Since the crown is replacing most of the visible portion, the thin outer layer of the tooth will need to be trimmed back making room for between 0.5mm to 2mm layer of porcelain. Basically, the crown replaces the thin enamel shell that covered the tooth upon it’s initial eruption into the mouth.
If the tooth is decayed, your dentist will remove the decayed part of the tooth before placing the crown. In most, the decayed or damaged portion of the original tooth needs to be built back up to support the crown. The build-up usually consists of a composite filling material which is tooth colored. Some dentists still use amalgam (A.K.A. mercury fillings). Amalgam has a number of disadvantages if used for a build-up material so ask and make sure you are not getting amalgam build-up.
What are Veneers?
Veneers are a thin layer of porcelain applied to the surface of the tooth. Porcelain veneers are typically used for cosmetic purposes and are often applied to the surface of all visible teeth. They can cover teeth that are discolored, uneven, crooked, worn, or chipped. Veneers are less invasive than crowns and leave more of the original tooth intact.
What is the Process Behind Getting Veneers?
If it’s determined that veneers are the best option for you, your dentist will make a mold of your teeth that will then be used to create a mockup of your new smile.
In most cases, to prepare your teeth for the veneer application, a small amount of your tooth enamel will need to be filed away. Without this removal, the veneers will appear bulky and unnatural. However, if teeth are small or your facial features allow, a no-prep or microthin veneer may be viable option. Microthin veneers require little to no reduction of the natural tooth structure. They can also be considered reversible, since the can be removed exposing the natural tooth.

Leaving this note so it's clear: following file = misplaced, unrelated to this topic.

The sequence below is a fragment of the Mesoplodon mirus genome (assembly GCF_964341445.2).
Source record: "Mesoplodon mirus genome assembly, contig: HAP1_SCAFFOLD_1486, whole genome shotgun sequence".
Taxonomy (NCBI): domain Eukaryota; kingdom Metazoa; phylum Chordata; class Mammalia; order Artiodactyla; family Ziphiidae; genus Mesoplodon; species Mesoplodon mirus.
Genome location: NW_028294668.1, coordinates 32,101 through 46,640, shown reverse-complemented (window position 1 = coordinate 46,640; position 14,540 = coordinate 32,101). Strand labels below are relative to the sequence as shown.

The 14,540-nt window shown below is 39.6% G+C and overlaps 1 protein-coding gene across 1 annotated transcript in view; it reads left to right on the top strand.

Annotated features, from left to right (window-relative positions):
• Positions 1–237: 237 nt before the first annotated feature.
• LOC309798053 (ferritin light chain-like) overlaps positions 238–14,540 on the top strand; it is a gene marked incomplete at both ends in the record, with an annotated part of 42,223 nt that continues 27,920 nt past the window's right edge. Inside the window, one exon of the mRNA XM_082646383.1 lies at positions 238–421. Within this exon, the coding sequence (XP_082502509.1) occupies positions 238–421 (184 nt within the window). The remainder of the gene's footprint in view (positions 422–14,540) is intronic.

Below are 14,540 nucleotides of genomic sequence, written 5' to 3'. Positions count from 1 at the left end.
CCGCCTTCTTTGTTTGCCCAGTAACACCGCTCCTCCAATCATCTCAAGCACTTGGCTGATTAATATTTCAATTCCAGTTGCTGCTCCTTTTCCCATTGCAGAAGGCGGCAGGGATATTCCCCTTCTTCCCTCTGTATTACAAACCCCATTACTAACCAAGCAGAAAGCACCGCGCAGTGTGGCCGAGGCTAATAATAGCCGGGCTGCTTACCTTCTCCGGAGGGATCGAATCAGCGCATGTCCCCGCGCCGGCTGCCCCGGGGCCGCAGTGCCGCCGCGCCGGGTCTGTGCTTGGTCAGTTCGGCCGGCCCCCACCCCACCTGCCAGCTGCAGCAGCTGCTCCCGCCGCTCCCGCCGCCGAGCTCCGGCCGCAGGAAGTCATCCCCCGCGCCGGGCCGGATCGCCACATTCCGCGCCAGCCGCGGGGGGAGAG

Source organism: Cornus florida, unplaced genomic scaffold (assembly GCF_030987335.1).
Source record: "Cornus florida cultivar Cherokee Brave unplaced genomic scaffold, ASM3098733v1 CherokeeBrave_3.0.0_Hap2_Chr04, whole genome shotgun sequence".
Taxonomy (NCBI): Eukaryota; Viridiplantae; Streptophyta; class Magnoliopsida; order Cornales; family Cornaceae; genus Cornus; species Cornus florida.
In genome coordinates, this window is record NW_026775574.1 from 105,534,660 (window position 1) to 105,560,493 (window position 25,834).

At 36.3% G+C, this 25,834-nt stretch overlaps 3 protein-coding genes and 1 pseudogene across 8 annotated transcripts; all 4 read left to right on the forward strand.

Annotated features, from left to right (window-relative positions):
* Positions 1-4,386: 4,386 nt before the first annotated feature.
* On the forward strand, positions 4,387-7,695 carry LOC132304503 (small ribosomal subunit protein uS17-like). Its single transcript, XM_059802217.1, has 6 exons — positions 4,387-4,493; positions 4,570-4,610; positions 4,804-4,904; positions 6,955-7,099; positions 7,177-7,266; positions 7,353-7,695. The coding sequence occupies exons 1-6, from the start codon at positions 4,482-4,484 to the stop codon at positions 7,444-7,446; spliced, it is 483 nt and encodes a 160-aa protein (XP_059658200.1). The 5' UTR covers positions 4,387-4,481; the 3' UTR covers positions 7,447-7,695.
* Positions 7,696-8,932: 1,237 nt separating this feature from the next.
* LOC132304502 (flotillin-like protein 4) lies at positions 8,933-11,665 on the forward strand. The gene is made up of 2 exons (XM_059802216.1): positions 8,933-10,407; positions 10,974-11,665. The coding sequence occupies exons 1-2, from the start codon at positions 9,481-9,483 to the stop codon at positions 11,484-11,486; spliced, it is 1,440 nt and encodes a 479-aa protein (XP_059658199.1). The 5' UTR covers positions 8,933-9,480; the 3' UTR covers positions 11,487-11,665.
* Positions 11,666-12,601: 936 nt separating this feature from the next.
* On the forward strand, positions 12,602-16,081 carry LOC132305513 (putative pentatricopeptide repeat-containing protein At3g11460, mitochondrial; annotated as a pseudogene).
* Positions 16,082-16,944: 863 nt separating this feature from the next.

The permanent veneers may take about two to four weeks to process depending on the time needed at the lab, during which time you will wear a set of temporary veneers, A.K.A prototype, to cover the diminished teeth. This will give you an opportunity to make sure that the veneers are the correct shape and color. If you have any concerns about the way the temporary veneers look or feel, let your dentist know, as they can still make changes to the final veneers based on the fit and appearance of temporary veneers.
How Much Tooth Grinding is Needed for Veneers?
Only a minimal amount of tooth grinding is needed for veneers—about 0.5mm to 2mm. Some veneers are thinner and may require even less or no grinding of the tooth surface.
If some of the tooth enamel is removed, veneers are a permanent procedure. If the veneers are damaged, they will need to be replaced. All veneer patients are encouraged to wear a night guard to protect their veneers during sleep. Many patients have no issues with veneers failing, however, some patients have oral habits that cause veneers to fracture prematurely. People who grind their teeth are not good candidates for veneer and would be much better served with a dental crown – a stronger solution.
Differences Between Crowns and Veneers
The main difference between crowns and veneers is how much of the original tooth they cover. Think of a veneer as a half of a crown. Crowns are the right option when more tooth surface needs to be restored and reinforced. Crowns enhance cosmetics and functional strength while veneers are merely cosmetic enhancement of the appearance of the teeth. If veneers are used instead of crowns inappropriately, it will lead to early veneer failure. The good news is you can always convert a veneer into a crown if necessary.
Are Crowns Better Than Veneers?